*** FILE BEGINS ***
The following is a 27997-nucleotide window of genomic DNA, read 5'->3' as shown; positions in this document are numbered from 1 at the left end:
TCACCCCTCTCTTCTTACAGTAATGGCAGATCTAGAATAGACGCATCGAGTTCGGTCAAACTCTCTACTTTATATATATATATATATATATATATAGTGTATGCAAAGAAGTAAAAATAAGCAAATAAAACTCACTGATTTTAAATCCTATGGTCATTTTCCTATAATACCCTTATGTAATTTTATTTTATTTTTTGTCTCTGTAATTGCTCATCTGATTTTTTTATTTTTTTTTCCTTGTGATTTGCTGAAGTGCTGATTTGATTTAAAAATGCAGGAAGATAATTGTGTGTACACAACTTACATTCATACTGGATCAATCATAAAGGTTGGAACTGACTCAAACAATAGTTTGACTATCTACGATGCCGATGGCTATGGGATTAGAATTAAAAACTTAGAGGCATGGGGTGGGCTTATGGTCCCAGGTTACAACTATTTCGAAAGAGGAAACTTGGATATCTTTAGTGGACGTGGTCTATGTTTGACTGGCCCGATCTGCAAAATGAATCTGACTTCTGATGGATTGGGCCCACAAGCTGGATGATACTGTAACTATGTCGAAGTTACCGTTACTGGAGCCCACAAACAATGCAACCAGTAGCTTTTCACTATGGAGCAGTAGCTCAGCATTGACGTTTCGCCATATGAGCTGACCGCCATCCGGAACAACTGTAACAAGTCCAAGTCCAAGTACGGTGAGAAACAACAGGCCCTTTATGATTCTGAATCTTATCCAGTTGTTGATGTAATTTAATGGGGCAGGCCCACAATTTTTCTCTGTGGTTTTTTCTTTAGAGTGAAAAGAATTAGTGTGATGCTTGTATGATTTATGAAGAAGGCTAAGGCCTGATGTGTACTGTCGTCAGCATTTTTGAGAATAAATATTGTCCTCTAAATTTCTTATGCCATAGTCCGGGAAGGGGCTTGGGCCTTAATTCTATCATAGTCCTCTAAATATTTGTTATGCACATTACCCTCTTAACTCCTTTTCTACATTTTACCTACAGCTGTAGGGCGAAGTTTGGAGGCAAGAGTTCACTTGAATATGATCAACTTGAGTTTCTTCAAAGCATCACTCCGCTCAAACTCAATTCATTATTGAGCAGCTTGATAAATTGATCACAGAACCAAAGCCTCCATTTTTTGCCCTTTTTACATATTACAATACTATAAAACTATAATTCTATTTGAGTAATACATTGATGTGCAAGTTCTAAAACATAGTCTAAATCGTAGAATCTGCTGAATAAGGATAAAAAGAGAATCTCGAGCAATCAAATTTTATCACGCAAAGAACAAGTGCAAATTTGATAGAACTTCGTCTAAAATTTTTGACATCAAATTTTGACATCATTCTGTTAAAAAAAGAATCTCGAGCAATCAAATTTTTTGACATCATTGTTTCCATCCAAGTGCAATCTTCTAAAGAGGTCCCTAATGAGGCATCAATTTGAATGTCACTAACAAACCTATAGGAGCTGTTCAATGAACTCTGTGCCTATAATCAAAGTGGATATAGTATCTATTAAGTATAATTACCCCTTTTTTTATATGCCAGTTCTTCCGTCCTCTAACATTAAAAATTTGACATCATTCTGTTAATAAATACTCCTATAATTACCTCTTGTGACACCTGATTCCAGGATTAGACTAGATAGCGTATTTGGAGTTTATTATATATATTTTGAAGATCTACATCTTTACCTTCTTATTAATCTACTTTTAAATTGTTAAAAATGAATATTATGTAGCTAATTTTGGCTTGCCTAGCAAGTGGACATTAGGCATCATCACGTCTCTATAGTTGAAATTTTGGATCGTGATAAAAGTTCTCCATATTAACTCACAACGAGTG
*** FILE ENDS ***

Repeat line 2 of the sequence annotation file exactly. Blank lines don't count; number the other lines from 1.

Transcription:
TCACCCCTCTCTTCTTACAGTAATGGCAGATCTAGAATAGACGCATCGAGTTCGGTCAAACTCTCTACTTTATATATATATATATATATATATATAGTGTATGCAAAGAAGTAAAAATAAGCAAATAAAACTCACTGATTTTAAATCCTATGGTCATTTTCCTATAATACCCTTATGTAATTTTATTTTATTTTTTGTCTCTGTAATTGCTCATCTGATTTTTTTATTTTTTTTTCCTTGTGATTTGCTGAAGTGCTGATTTGATTTAAAAATGCAGGAAGATAATTGTGTGTACACAACTTACATTCATACTGGATCAATCATAAAGGTTGGAACTGACTCAAACAATAGTTTGACTATCTACGATGCCGATGGCTATGGGATTAGAATTAAAAACTTAGAGGCATGGGGTGGGCTTATGGTCCCAGGTTACAACTATTTCGAAAGAGGAAACTTGGATATCTTTAGTGGACGTGGTCTATGTTTGACTGGCCCGATCTGCAAAATGAATCTGACTTCTGATGGATTGGGCCCACAAGCTGGATGATACTGTAACTATGTCGAAGTTACCGTTACTGGAGCCCACAAACAATGCAACCAGTAGCTTTTCACTATGGAGCAGTAGCTCAGCATTGACGTTTCGCCATATGAGCTGACCGCCATCCGGAACAACTGTAACAAGTCCAAGTCCAAGTACGGTGAGAAACAACAGGCCCTTTATGATTCTGAATCTTATCCAGTTGTTGATGTAATTTAATGGGGCAGGCCCACAATTTTTCTCTGTGGTTTTTTCTTTAGAGTGAAAAGAATTAGTGTGATGCTTGTATGATTTATGAAGAAGGCTAAGGCCTGATGTGTACTGTCGTCAGCATTTTTGAGAATAAATATTGTCCTCTAAATTTCTTATGCCATAGTCCGGGAAGGGGCTTGGGCCTTAATTCTATCATAGTCCTCTAAATATTTGTTATGCACATTACCCTCTTAACTCCTTTTCTACATTTTACCTACAGCTGTAGGGCGAAGTTTGGAGGCAAGAGTTCACTTGAATATGATCAACTTGAGTTTCTTCAAAGCATCACTCCGCTCAAACTCAATTCATTATTGAGCAGCTTGATAAATTGATCACAGAACCAAAGCCTCCATTTTTTGCCCTTTTTACATATTACAATACTATAAAACTATAATTCTATTTGAGTAATACATTGATGTGCAAGTTCTAAAACATAGTCTAAATCGTAGAATCTGCTGAATAAGGATAAAAAGAGAATCTCGAGCAATCAAATTTTATCACGCAAAGAACAAGTGCAAATTTGATAGAACTTCGTCTAAAATTTTTGACATCAAATTTTGACATCATTCTGTTAAAAAAAGAATCTCGAGCAATCAAATTTTTTGACATCATTGTTTCCATCCAAGTGCAATCTTCTAAAGAGGTCCCTAATGAGGCATCAATTTGAATGTCACTAACAAACCTATAGGAGCTGTTCAATGAACTCTGTGCCTATAATCAAAGTGGATATAGTATCTATTAAGTATAATTACCCCTTTTTTTATATGCCAGTTCTTCCGTCCTCTAACATTAAAAATTTGACATCATTCTGTTAATAAATACTCCTATAATTACCTCTTGTGACACCTGATTCCAGGATTAGACTAGATAGCGTATTTGGAGTTTATTATATATATTTTGAAGATCTACATCTTTACCTTCTTATTAATCTACTTTTAAATTGTTAAAAATGAATATTATGTAGCTAATTTTGGCTTGCCTAGCAAGTGGACATTAGGCATCATCACGTCTCTATAGTTGAAATTTTGGATCGTGATAAAAGTTCTCCATATTAACTCACAACGAGTG